I linked this post to the Kat Bouska site for the prompt “write a blog post based on the word ‘hazy.'”

Achieving midlife goals

The Facebook Live that led to the video I embedded here was done in conjunction with Women Online and AARP. All opinions are my own.

 

 

 

Wife of one, Mom of two, Friend of many.

Keeping Dreams Alive

I only know of one way to physically become younger. Sorry to break it to you all, but it’s pretty complicated, involves significant risk, entails a significant selection process, and only happens to people named Scott Kelly.

Scott Kelly is an American astronaut who started his 11-month stint on the International Space Station in 2015 as an individual six minutes younger than his twin brother. He came back six minutes and 13 milliseconds younger because, as Kelly explains, “my telomeres, basically these things at the end of our chromosomes that shorten with stress and age, actually ended up longer than Mark’s.”

Mark and Scott Kelly
Credit: Wikimedia Commons

Becoming younger isn’t an option, so am I going to keep feeling young?

Participants in a British study reported a self-perceived age of 56.8 years even though their chronological age was 65.8 years. The same study found that participants who felt between 8 and 13 years older than their chronological ages had an 18-25% greater risk of death over the study periods.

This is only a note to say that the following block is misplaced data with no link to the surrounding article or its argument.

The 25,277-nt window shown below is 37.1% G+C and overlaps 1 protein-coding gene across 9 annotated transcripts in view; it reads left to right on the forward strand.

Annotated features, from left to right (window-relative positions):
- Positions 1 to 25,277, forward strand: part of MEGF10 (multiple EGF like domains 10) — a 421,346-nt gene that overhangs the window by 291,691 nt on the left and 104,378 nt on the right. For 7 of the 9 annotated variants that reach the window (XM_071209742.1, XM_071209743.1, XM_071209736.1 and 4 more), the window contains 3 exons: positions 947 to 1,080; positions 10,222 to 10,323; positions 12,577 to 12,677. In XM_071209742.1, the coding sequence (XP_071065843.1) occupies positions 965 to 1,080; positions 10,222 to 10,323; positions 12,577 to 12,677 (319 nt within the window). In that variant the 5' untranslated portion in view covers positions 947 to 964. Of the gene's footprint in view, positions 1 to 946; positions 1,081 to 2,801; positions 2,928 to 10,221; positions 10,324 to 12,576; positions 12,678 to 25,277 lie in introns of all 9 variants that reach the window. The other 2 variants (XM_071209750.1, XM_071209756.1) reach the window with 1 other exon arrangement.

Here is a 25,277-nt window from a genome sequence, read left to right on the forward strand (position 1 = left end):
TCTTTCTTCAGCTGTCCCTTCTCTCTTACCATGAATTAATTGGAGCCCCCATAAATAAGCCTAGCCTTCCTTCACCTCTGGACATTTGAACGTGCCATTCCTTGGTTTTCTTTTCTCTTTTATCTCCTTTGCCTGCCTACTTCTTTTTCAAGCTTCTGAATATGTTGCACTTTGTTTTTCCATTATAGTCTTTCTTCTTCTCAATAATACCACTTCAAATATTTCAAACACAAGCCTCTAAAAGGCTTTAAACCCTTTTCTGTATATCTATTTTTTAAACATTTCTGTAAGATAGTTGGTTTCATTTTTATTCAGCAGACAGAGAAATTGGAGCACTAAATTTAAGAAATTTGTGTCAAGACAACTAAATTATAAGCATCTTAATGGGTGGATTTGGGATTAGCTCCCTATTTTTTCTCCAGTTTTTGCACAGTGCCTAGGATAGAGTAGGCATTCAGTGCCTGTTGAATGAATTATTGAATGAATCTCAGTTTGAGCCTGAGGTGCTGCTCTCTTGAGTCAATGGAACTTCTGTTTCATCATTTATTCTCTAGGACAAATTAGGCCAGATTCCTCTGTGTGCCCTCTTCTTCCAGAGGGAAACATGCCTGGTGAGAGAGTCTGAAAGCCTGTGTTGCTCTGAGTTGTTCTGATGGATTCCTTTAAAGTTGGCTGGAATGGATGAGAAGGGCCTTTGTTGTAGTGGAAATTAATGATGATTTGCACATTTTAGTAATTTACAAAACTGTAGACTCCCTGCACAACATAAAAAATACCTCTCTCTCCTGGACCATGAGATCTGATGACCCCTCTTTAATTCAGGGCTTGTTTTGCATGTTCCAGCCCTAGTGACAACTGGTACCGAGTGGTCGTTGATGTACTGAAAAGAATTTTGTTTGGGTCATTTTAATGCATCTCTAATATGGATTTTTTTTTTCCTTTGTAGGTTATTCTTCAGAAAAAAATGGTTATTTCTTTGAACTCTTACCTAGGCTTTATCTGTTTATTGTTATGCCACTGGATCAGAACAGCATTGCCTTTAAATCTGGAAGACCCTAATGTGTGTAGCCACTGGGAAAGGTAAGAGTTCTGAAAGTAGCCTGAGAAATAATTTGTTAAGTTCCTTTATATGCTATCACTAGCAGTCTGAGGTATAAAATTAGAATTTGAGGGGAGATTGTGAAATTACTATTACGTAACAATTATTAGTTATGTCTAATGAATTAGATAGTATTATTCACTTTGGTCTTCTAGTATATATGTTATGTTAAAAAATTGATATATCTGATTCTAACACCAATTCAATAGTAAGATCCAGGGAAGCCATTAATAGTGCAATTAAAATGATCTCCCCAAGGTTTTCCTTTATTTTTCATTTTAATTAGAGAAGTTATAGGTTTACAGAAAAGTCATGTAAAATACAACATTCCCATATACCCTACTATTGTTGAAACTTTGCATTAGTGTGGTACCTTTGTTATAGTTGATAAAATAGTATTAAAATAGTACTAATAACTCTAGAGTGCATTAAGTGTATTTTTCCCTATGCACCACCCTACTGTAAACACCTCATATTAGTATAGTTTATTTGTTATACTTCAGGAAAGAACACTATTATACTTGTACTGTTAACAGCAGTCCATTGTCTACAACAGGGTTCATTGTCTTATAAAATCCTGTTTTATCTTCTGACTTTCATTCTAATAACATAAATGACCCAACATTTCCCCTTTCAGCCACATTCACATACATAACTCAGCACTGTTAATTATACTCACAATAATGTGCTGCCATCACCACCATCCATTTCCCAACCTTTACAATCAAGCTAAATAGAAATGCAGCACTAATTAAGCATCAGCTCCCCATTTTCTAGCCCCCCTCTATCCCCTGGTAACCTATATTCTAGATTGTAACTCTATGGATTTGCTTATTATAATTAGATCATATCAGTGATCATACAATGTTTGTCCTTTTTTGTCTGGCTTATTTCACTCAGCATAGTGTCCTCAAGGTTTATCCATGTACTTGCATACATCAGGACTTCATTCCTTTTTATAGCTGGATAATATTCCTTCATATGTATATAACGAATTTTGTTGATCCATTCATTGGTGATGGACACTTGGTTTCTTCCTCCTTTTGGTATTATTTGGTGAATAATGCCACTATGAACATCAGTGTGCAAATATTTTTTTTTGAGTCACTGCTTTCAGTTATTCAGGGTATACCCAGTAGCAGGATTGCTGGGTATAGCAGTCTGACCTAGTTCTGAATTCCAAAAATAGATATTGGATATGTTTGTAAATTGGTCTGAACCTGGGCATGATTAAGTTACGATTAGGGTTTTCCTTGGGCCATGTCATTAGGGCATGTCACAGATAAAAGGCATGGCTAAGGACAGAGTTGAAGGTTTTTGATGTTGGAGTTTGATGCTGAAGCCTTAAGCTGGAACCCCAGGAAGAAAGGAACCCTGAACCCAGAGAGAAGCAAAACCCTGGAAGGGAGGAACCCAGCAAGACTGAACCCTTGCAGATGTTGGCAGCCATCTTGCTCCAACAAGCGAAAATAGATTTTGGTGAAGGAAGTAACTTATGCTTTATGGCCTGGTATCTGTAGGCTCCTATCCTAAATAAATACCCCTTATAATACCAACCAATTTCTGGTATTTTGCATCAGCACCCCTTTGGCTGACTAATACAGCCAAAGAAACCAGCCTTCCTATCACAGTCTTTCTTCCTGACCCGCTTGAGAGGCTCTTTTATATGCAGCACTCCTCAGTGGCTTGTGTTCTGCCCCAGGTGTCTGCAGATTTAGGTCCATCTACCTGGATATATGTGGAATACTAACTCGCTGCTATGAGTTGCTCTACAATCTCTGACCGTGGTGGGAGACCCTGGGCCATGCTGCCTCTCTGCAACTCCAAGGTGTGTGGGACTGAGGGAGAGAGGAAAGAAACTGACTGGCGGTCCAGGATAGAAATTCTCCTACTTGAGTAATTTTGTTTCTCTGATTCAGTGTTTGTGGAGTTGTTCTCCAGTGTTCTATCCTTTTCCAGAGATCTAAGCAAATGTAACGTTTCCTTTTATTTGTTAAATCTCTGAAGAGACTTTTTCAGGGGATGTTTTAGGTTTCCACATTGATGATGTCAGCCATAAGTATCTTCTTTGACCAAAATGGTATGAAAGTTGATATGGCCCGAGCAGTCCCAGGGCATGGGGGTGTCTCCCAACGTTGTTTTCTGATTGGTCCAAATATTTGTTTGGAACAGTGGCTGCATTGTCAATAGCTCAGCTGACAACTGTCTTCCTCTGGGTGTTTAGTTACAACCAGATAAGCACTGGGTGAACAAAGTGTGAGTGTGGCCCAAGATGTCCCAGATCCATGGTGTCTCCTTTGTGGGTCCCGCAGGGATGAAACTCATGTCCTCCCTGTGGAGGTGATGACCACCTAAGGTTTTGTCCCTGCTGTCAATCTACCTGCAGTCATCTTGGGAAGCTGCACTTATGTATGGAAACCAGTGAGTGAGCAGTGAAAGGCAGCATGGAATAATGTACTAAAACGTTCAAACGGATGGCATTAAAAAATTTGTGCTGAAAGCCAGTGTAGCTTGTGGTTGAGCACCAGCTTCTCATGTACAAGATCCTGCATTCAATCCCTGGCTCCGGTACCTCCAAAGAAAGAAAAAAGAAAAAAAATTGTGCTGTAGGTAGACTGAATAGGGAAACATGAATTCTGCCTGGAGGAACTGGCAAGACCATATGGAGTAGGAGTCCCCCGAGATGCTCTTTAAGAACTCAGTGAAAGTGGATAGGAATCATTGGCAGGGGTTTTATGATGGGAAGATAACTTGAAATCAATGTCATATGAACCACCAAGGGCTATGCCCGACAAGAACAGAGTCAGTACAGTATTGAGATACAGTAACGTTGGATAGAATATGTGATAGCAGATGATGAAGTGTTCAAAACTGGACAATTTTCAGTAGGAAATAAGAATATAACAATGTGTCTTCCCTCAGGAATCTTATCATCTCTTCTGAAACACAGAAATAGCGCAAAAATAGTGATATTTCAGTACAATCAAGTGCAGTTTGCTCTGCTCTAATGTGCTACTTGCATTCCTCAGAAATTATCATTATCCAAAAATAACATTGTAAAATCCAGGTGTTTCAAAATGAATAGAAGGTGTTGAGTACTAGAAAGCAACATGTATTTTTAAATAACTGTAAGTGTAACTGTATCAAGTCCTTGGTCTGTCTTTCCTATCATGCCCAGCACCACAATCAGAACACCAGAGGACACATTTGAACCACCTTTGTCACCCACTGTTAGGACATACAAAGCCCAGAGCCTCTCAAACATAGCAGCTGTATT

I don’t know about you, but it’s easy to let small ideas erode our sense of wellbeing nudge that perceived age upwards. The thing is, some of these small ideas that grow into large threats are not even true! They are myths, and they deserve to be busted.

Here are a few examples, courtesy of the bloggers participating in the #DisruptAging campaign:

Bren Herrera, reminding us it’s never too late to do what we’re missioned for.

Lisa Leslie-Williams, the Domestic Life Stylist, who shared that your best health doesn’t have to be behind you.

Laura Funk of We Got the Funk and her take down of common misperceptions about early menopause, such as it must mean a woman is aging more rapidly.

What if you have a big (really big!) dream? Is it too late?

Many of you who know me or have read the blog know that I want to write a book about Camp Gordon Johnston. I’ll admit to the voices in my head nibbling away at my confidence about that (they mainly say “you’re no Laura Hillenbrand” (I love her writing and research)) while I know that the world doesn’t need another Laura Hillenbrand. The world (and the legacy of Camp Gordon Johnston) needs me (okay that sounds egotistical — but my point is other people besides Laura Hillenbrand can do this story justice. She should be my model, not my barrier.

Join me for a myth-busting Facebook Live!

Thursday, July 26, at noon ET, I’m going to be chatting with two people who are making their dreams happen. They can encourage all of us. My friend Caytha created the awesome series The Other F Word, which was just picked up by The Gilfriend. And Artist Thornton has opened his own restaurant. In “world’s colliding” moment, here’s a scene from Caytha’s show in which you can meet Artist at his restaurant, SpaHa Soul.

Join us Thursday; we’d love to hear what myths you’re trying to bust and support each other as we knock them down (or get started at least!).

Keeping dreams alive

 

Wife of one, Mom of two, Friend of many.